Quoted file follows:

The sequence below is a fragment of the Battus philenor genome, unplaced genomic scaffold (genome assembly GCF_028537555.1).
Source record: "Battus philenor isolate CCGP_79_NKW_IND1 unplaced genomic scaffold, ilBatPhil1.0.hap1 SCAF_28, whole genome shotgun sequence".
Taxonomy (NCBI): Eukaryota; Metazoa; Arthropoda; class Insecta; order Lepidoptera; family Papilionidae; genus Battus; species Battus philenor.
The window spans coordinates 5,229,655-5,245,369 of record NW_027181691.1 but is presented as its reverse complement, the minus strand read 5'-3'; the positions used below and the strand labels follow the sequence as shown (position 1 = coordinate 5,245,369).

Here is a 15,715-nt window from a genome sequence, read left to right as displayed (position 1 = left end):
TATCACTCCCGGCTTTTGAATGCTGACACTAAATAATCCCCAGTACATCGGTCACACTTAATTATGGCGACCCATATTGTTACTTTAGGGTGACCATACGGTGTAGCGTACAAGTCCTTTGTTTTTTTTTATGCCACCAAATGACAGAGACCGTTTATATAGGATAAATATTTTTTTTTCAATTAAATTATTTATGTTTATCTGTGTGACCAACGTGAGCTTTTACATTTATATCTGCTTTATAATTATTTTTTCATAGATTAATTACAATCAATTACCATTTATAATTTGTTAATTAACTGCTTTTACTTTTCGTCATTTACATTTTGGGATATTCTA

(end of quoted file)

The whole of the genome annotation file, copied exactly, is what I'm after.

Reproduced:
The sequence below is a fragment of the Battus philenor genome, unplaced genomic scaffold (genome assembly GCF_028537555.1).
Source record: "Battus philenor isolate CCGP_79_NKW_IND1 unplaced genomic scaffold, ilBatPhil1.0.hap1 SCAF_28, whole genome shotgun sequence".
Taxonomy (NCBI): Eukaryota; Metazoa; Arthropoda; class Insecta; order Lepidoptera; family Papilionidae; genus Battus; species Battus philenor.
The window spans coordinates 5,229,655-5,245,369 of record NW_027181691.1 but is presented as its reverse complement, the minus strand read 5'-3'; the positions used below and the strand labels follow the sequence as shown (position 1 = coordinate 5,245,369).

Here is a 15,715-nt window from a genome sequence, read left to right as displayed (position 1 = left end):
TATCACTCCCGGCTTTTGAATGCTGACACTAAATAATCCCCAGTACATCGGTCACACTTAATTATGGCGACCCATATTGTTACTTTAGGGTGACCATACGGTGTAGCGTACAAGTCCTTTGTTTTTTTTTATGCCACCAAATGACAGAGACCGTTTATATAGGATAAATATTTTTTTTTCAATTAAATTATTTATGTTTATCTGTGTGACCAACGTGAGCTTTTACATTTATATCTGCTTTATAATTATTTTTTCATAGATTAATTACAATCAATTACCATTTATAATTTGTTAATTAACTGCTTTTACTTTTCGTCATTTACATTTTGGGATATTCTA